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Accidence—The Table Manners of Language   95
these derivatives they form Thus nouns and pronouns have number
and case flexion; verbs have tense, person., voice, and mood flexions.
Words which do not have such derivatives are called particles. The
distinction between these classes would be meaningless, if we tried
to apply it to Chinese For reasons which we shall now see, it is almost
meaningless when we try to classify English words in the same way.
The number of flexional derivatives in the older languages of the
Indo-European family is enormous. In English comparable derivatives
are relatively few, and are chiefly confined to flexions of number, time,
person, and comparison. Formation of the derivative houses (external) or
lice (internal) from house or louse illustrates flexion of number. The
derivatives bound (internal) and loved (external) from bind and love
illustrate tense flexion Person flexion turns up only in the addition of
-s to a verb c g the change as from bind to binds. Comparison is the
derivation of happier and happiest, or wiser and wisest, from happy and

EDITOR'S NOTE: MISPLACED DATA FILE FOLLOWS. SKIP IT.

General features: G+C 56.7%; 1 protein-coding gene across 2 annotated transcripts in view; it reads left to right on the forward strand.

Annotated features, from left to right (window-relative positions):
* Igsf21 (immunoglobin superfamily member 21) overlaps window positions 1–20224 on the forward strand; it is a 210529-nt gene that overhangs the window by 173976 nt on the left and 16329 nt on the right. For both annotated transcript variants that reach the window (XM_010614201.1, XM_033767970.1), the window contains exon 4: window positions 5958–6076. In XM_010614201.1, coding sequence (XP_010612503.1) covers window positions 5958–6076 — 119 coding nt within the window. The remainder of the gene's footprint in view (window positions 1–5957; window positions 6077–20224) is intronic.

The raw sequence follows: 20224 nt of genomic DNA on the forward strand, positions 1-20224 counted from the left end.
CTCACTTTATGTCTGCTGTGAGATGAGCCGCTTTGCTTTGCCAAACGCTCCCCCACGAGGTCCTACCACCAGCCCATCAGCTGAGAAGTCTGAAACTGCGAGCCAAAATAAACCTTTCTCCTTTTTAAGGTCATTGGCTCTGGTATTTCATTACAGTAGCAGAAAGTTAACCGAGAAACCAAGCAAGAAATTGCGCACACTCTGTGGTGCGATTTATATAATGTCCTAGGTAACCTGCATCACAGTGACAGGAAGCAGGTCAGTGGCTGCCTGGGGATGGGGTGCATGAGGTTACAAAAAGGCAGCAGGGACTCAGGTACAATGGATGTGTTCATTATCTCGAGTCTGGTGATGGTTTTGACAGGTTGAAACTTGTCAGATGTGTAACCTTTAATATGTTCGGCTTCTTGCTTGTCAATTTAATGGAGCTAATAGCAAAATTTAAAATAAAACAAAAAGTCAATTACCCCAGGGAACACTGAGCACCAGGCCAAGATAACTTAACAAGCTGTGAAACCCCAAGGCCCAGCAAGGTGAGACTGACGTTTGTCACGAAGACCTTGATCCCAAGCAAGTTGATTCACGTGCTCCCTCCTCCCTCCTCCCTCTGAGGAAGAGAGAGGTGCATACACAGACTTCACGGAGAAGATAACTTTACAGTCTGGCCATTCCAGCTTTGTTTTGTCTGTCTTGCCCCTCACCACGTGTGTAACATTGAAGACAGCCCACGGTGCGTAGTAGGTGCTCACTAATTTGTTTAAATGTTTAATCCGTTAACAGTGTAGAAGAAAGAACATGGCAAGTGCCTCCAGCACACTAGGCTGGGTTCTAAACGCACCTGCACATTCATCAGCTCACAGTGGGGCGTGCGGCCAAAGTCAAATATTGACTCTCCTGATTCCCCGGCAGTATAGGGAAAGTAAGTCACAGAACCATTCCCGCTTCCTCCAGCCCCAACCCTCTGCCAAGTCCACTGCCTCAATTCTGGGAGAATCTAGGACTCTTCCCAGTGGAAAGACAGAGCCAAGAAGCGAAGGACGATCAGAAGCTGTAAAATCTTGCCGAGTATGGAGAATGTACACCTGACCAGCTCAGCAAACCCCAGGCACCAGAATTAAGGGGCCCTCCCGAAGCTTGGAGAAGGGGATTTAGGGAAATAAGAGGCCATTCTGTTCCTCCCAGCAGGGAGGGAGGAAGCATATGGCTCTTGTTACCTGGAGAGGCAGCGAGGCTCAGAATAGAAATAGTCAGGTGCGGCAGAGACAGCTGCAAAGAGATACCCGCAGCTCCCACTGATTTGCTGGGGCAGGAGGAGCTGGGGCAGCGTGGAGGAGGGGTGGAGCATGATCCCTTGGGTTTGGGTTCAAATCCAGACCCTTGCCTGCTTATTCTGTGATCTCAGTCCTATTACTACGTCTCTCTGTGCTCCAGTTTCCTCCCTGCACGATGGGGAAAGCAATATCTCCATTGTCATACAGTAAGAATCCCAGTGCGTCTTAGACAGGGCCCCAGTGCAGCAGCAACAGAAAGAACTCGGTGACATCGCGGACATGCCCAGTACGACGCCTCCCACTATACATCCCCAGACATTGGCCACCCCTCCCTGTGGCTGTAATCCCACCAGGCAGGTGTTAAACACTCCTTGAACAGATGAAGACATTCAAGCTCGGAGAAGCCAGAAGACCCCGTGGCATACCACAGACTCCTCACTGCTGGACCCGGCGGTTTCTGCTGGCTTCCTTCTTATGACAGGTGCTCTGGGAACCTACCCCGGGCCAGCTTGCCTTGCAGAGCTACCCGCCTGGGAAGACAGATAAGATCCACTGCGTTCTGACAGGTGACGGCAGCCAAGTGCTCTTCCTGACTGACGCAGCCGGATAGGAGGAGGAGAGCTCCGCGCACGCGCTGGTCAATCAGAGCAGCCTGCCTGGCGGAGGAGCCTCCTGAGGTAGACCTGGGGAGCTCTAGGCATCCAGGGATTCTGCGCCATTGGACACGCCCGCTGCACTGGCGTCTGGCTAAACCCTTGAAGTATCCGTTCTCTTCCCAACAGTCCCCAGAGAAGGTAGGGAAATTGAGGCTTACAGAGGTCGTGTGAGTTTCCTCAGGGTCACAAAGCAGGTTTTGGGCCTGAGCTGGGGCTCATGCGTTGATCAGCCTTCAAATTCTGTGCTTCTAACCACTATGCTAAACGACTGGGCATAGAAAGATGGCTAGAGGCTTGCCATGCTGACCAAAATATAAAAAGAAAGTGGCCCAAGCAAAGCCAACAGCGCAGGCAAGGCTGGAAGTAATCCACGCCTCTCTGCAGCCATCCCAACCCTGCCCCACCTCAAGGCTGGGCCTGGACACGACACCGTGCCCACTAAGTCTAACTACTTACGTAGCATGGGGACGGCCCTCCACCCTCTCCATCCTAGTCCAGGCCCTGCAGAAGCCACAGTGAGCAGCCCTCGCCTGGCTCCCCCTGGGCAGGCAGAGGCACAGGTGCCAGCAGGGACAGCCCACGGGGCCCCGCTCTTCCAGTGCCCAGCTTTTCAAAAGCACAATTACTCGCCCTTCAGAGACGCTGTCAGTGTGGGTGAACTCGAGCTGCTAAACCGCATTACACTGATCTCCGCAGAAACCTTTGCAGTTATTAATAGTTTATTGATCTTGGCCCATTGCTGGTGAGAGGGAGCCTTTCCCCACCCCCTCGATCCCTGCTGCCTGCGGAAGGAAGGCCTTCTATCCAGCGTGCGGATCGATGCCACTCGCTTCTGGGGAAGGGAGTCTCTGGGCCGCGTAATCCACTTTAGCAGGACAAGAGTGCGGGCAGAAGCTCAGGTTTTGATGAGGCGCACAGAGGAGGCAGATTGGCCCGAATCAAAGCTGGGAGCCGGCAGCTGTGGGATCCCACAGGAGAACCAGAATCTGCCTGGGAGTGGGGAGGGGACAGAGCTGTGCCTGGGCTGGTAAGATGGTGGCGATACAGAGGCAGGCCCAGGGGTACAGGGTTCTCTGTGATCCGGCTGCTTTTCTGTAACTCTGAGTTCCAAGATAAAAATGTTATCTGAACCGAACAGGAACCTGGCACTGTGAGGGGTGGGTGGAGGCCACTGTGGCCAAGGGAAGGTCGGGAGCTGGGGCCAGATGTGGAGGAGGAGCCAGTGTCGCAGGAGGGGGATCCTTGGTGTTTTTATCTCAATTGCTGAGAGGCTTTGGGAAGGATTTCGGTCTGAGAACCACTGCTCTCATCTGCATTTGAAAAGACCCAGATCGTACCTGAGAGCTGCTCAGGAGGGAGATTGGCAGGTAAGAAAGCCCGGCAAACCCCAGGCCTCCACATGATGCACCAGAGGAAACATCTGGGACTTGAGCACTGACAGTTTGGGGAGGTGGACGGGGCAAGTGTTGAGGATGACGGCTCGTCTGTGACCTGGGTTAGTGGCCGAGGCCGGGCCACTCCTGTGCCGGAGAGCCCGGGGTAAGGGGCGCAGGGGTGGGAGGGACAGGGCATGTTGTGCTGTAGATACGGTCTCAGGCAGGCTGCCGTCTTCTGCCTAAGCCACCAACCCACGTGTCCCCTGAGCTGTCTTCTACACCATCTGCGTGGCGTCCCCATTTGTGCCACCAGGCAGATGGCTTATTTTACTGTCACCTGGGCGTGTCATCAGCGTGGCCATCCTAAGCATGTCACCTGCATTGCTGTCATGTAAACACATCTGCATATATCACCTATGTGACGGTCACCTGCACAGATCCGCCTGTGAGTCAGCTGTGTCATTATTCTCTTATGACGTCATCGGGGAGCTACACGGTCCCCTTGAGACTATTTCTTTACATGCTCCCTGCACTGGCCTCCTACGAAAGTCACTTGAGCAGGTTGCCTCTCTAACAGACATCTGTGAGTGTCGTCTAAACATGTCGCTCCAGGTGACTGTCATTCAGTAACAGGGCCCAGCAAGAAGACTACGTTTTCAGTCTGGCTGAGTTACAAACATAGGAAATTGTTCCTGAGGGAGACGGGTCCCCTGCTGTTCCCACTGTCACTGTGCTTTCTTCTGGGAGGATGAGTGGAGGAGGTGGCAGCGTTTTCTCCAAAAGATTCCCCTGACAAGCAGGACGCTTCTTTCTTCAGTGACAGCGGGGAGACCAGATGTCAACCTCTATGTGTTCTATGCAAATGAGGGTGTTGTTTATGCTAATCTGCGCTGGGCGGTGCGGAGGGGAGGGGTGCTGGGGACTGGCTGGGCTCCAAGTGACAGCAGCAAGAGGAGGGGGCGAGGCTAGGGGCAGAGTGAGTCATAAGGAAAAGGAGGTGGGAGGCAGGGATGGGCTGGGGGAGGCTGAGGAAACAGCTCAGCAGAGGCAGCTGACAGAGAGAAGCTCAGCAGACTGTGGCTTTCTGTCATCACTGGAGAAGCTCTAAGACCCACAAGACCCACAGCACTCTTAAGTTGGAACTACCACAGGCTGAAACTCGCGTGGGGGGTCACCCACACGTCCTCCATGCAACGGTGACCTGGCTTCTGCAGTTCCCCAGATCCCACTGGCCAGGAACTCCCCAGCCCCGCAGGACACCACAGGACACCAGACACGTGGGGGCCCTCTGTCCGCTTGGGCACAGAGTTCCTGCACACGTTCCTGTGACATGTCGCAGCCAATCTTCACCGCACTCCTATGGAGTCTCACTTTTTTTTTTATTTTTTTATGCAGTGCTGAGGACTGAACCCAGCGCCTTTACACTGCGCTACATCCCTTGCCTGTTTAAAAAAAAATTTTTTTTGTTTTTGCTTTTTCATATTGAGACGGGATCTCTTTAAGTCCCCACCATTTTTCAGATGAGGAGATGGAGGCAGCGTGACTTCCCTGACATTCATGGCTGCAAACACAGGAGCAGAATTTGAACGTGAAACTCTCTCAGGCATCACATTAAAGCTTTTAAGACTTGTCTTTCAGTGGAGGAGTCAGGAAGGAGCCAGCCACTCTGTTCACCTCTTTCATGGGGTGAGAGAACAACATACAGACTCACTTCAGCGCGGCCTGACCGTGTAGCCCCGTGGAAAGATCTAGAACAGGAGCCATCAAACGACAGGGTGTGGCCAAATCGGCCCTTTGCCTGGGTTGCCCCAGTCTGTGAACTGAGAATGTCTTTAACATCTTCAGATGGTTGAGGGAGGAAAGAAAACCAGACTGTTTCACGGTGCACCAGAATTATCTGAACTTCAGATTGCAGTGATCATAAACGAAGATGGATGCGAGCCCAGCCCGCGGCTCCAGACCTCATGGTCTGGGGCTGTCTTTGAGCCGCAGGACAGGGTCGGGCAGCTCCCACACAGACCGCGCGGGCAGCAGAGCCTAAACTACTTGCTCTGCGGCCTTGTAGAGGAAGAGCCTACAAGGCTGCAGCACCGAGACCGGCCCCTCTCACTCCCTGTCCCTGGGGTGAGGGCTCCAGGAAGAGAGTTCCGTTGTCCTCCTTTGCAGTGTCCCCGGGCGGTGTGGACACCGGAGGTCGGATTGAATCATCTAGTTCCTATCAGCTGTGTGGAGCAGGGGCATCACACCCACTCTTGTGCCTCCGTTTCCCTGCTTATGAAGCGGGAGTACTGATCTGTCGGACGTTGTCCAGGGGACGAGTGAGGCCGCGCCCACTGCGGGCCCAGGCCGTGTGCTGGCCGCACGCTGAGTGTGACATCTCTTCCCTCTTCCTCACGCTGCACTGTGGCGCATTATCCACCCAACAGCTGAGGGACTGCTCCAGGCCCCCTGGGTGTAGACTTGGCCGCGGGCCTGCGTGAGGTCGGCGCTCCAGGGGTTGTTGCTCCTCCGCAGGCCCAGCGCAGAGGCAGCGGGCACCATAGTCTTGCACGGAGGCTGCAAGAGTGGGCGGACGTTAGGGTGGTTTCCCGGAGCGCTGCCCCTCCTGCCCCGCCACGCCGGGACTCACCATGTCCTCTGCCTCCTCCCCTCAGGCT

wise English has a few relics oi case (e g he, him, his), and a trace of
mood (p. 119) flexion Flexion of gender has disappeared altogether,
and voice flexion never existed in our own language
Knowing the names for the flexions does not help us to speak or to
write correct English, because few survive, and we learn these few in
childhood. What it does help us to do is to learn languages in which the
flexional system of the old Indo-European languages has decayed far
less than in English or in its Eastern counterpart, modern Persian. The
study of how they have arisen, and of circumstances which have contri-
buted to their decay, also helps us to see characteristics to incorporate in
a world medium which is easy to learn without being hable to mis-
It is best to start with flexions of person and tense, because we have
more information about the way in which such flexions have arisen or
can arise than we have about the origin of number, case, gender, and
comparison Peison flexion is probably die older of the two, Smce
something of the same sort is cropping up again, (p. 99), it is easy to
guess how it began. Unlike tense, voice, number, and comparison,
flexion of person is absolutely useless in many modern European lan-
guages. All that remains of it in our own language is the final s of a verb
which follows certain words such as he, she, it, or the names of single
things, living beings, groups or qualities, eg, in such more or less
intelligible statements as Jie bakes, she types, or love conquers all The